Stephanie Akers Cohen is a member of the Gurdjieff Foundation of Oregon.
June 23rd would have been the 96th anniversary of my mother, Jean’s, birth. Funny that during one of our last visits before she died she said, “I guess the only thing left for me to do is turn 96.” The way she said it told me that it wasn’t going to happen and that both of us knew it. So, while I can't celebrate with her, I can share a memory.
After my father passed away in 2013 I brought my mother from Los Angeles to Oregon so I could help care for her. The first birthday she spent with me was her 89th and in addition to having a small party for her, I bought her a new purse.
My mother was one of those women whose purse was more like a portable filing cabinet than a fashion accessory. Although she replaced her purses from time to time they were always the same … black, adjustable straps, lots of compartments, but not too big. The one she brought with her from Los Angeles was tearing in places and crammed so full that the zippers were beginning to break. I asked her if I could help her clean it out but she would have none of it. Her purse was hers as was everything in it.
The new purse was an excuse to sort through the contents of the old purse, which we did together. When the first compartment was unzipped, a large volume of wadded up tissues popped out, like one of those spring-loaded snakes-in-a-can. No question what to do with that, yet it was hard to wrangle them away and into the trash can. Luckily I had a travel pack and she somewhat reluctantly made the switch. There were several little notebooks filled with reminders of things that already had been or never would be done, phone numbers for people who were no longer living, appointments that had been kept or cancelled long ago, receipts for things she no longer had. There was a key ring with a little baton that was supposed to be for self-defense, and keys to her former house and a car that she hadn’t driven for years. Her wallet was full of expired membership, ID and credit cards. She was not about to part with any of it, and the more I tried to convince her, the harder she held on.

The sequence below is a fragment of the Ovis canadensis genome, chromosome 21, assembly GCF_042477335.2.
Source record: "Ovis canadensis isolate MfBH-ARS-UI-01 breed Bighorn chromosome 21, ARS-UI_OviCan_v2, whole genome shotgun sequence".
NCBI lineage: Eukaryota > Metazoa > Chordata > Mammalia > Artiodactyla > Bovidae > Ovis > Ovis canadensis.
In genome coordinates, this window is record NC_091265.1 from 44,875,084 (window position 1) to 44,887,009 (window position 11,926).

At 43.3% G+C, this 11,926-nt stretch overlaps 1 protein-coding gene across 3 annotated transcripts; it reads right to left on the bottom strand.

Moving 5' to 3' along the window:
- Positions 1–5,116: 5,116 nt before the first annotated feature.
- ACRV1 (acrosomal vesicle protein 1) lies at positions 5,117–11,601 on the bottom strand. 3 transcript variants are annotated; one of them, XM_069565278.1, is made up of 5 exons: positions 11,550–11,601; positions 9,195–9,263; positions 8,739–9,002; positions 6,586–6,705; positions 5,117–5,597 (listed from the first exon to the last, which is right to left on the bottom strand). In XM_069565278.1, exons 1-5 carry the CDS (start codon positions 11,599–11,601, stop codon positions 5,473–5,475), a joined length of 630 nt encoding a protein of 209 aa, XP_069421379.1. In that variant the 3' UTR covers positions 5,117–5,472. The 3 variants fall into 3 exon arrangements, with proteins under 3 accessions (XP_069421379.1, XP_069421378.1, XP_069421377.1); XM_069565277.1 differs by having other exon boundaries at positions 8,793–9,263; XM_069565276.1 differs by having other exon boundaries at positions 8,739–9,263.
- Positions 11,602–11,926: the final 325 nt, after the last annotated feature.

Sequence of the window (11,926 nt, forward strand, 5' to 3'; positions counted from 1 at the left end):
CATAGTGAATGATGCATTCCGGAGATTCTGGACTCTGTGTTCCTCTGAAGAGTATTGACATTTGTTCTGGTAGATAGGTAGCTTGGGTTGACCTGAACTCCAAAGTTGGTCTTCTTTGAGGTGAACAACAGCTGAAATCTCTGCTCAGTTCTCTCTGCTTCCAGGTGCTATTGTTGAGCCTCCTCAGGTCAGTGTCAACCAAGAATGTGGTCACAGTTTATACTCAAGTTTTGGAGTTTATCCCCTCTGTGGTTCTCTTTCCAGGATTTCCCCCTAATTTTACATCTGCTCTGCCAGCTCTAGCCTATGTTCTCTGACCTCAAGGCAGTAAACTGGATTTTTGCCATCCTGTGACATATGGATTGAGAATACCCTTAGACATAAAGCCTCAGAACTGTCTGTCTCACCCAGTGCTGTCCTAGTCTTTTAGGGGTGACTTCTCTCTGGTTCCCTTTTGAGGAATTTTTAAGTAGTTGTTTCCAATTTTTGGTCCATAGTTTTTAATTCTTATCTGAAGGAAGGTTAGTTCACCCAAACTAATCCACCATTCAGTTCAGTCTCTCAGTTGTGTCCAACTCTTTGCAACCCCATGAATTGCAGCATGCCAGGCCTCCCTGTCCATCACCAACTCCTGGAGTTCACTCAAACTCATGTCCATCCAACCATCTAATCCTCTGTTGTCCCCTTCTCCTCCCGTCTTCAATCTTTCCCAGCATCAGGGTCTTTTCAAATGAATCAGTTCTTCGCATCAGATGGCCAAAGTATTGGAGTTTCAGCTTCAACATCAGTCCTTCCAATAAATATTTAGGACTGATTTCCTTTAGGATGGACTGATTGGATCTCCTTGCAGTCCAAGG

Eventually, her purse was made manageable and even useful. In her wallet was her ID, a couple of membership cards and one credit card as well as some cash. She agreed to consolidate everything into one notebook and one address book. She kept pens, keys, a comb and make-up. And most importantly, mom's special accessible parking card was kept in her purse.
Mom didn’t really need her purse any more. She was non-ambulatory and suffering from dementia so I carried copies of all of the ID and credit cards and handled all of the transactions. I could have kept the parking card in my car, but she wanted her things in her purse. Whenever we went anywhere, before we left she made sure she had her purse, and when we returned, she insisted I put it in a safe place where nobody would find it but where she could easily get to it. That safe place was the bottom shelf of her night stand behind a small trash can. I guess that after so much her life had been taken away … her home, her husband, her independence, her memory, that it was important to have something that was still hers … something she could carry, and open and close and know that everything inside was also hers.
After she died in December, I could have cleaned out mom’s purse and donated it to a charity. Instead, I have it here, intact, with her wallet, keys, address and note book, pens, comb, make-up, and an accessible parking card that expires on her birthday in 2023. All of it just as it has been since we sat together and moved items from her old purse to the new one seven years ago.
I am not one to believe that we are watched by those who have gone before us … but I don’t quite not believe it either. So, just in case she asks, “where’s my purse?” I can say with all certainty, “it’s right here.”
My mother’s purse today. The white streaks at the bottom of it are where it rubbed against the wheels of her chair.